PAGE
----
The U.S. Department of Justice has worked with foreign enforcers on some of the most high-profile antitrust cases in recent memory, and will likely increase collaboration with international counterparts in the future, Renata Hesse, acting assistant attorney general of the DOJ’s Antitrust Division, said Friday.
Federal and state prosecutors accused two former aides to New York Gov. Andrew Cuomo, another state official and executives from energy and development companies of a slew of corruption charges Thursday, over claims of bribery connected to the award of hundreds of millions of dollars in state contracts.
Mylan NV's planned introduction of a generic EpiPen is less likely an act of repentance after overcharging customers for a lifesaving drug and more a calculated move to secure loyalty ahead of competitors' entry to the market, as well as a means of cutting out middlemen who take a share of the profits, experts said Thursday.
Siemens Co. and Siemens Medical Solutions USA Inc. have agreed to pay a $175,000 fine to resolve a Federal Communications Commission investigation into their wireless license applications, which allegedly fail to disclose past felony convictions for bribing foreign officials, the FCC said Thursday.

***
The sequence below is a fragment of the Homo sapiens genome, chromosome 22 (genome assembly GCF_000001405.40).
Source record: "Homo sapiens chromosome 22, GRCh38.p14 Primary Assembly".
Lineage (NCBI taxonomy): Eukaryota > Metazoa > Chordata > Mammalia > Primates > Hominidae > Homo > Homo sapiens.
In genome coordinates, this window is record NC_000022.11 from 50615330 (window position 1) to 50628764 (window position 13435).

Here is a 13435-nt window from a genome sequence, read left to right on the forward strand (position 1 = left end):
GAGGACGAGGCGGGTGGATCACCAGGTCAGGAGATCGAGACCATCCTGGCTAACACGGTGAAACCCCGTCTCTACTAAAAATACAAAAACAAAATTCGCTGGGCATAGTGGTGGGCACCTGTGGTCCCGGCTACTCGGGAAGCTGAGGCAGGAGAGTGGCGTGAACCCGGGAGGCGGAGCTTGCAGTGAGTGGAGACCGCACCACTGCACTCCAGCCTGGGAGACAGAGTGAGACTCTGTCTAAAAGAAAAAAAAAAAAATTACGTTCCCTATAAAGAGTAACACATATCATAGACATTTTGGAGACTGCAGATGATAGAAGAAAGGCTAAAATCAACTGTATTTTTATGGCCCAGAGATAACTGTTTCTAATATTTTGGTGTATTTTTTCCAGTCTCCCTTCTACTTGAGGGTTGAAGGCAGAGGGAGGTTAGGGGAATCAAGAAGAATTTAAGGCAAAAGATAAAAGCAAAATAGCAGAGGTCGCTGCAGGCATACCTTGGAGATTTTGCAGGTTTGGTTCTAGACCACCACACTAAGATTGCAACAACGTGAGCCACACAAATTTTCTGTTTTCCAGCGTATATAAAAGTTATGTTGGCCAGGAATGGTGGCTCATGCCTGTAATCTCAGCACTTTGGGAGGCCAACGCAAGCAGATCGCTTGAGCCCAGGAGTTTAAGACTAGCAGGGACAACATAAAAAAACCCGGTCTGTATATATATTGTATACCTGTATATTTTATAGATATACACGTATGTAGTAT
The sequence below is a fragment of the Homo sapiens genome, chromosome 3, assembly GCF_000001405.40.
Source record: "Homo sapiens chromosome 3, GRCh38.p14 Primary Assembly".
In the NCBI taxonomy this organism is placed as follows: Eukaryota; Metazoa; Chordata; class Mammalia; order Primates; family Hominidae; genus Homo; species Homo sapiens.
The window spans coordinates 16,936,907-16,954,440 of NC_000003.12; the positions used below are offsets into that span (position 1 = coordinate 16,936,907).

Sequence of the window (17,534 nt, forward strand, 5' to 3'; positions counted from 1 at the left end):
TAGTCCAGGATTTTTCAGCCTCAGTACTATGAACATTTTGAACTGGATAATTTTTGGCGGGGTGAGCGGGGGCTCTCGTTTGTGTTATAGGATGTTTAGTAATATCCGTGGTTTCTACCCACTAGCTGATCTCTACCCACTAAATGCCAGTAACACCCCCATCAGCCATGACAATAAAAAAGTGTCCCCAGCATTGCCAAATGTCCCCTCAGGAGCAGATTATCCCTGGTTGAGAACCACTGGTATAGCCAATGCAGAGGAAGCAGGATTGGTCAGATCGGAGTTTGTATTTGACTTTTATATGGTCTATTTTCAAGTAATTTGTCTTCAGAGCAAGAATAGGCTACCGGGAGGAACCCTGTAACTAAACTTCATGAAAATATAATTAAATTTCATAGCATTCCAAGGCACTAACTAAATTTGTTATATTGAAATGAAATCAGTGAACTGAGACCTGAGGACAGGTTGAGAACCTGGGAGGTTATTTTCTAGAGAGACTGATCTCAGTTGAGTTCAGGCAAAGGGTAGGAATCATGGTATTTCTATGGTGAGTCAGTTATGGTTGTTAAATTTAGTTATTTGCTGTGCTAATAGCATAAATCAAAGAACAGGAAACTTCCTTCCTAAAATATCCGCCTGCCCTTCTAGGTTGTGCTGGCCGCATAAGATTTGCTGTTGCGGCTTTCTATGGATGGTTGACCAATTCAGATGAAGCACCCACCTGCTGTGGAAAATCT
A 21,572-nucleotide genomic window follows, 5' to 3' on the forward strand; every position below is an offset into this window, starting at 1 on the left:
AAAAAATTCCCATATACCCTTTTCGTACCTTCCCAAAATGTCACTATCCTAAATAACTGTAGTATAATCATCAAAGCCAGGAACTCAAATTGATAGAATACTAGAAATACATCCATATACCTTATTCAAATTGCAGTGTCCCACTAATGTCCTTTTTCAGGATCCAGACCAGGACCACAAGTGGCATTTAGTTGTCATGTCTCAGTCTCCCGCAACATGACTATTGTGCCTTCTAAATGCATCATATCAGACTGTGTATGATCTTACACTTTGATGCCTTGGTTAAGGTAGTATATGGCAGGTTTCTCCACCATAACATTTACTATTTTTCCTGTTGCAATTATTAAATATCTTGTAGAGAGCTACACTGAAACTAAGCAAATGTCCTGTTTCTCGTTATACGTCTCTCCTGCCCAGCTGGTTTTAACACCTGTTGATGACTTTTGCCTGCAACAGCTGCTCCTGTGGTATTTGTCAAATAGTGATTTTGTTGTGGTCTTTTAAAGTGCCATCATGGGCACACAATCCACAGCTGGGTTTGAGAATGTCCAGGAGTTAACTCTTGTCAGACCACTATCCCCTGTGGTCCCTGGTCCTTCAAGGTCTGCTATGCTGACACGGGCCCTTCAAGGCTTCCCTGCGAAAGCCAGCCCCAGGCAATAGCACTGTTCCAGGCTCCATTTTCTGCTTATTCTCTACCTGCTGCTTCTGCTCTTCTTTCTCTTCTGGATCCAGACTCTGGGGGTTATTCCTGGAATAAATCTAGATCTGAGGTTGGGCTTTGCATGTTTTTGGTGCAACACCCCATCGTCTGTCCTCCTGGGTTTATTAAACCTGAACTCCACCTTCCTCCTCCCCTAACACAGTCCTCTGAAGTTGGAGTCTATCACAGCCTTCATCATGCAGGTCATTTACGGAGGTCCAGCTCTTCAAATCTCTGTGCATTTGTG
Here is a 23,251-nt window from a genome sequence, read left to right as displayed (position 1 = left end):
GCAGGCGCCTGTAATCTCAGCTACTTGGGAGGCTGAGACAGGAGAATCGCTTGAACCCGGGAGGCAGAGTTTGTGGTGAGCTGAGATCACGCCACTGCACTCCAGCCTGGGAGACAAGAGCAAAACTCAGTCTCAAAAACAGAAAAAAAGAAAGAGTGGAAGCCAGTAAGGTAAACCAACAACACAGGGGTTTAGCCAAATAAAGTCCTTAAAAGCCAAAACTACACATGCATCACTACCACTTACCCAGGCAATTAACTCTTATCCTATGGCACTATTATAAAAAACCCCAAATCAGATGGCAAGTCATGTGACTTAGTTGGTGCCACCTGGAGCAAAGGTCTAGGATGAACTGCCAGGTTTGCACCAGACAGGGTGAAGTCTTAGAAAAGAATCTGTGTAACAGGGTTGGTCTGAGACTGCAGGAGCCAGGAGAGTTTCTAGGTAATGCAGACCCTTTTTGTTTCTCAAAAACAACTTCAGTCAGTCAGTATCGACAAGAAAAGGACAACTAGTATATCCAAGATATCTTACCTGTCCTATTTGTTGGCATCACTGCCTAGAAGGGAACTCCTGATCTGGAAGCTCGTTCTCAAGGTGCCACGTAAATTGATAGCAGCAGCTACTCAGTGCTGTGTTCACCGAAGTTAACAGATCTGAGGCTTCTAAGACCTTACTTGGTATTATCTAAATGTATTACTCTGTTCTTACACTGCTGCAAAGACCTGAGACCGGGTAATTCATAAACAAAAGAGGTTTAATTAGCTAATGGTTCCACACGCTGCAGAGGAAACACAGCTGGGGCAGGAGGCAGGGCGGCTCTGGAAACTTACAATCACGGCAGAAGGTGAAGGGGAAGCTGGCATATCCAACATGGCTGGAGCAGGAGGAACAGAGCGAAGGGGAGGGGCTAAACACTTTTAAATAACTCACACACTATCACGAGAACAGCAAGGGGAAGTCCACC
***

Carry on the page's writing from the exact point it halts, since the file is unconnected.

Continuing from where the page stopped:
Top prosecutors for New York and Pennsylvania said Thursday they have joined forces with 33 other states to lodge an antitrust suit against Indivior in Pennsylvania federal court, alleging that the British drugmaker is unlawfully attempting to keep a generic version of opiate addiction treatment Suboxone off the market.
The Federal Energy Regulatory Commission on Thursday asked for comments on revising how it assesses market power when considering electric utility industry mergers and acquisitions.
U.K. consumers have hit MasterCard with a £14 billion ($18.2 billion) antitrust suit in London's competition court in one of the first cases to test-drive the country’s recently rolled out collective action procedures, and attorneys will be watching the proceedings closely for guidance on the new regime.
Carolinas HealthCare System on Wednesday derided a novel antitrust suit from the U.S. Department of Justice, saying the government hasn’t shown how competition suffered when the hospital chain prevented major health insurers from steering patients to rival hospitals.
Chemical and drug heavyweight Bayer has committed to selling off parts that net it up to $1.6 billion in sales per year to complete its merger with crop giant Monsanto if regulators demand it as a condition of the deal, Monsanto said in a Wednesday filing.
Commentators have justifiably been suspicious of regulators’ claims that they will reward companies that have strong Foreign Corrupt Practices Act compliance programs and that respond to allegations of misconduct as the government has recommended. However, it is difficult to read the recent Harris Corp. resolution as anything other than the government following through on its promises, says Robert Kent of Baker & McKenzie LLP.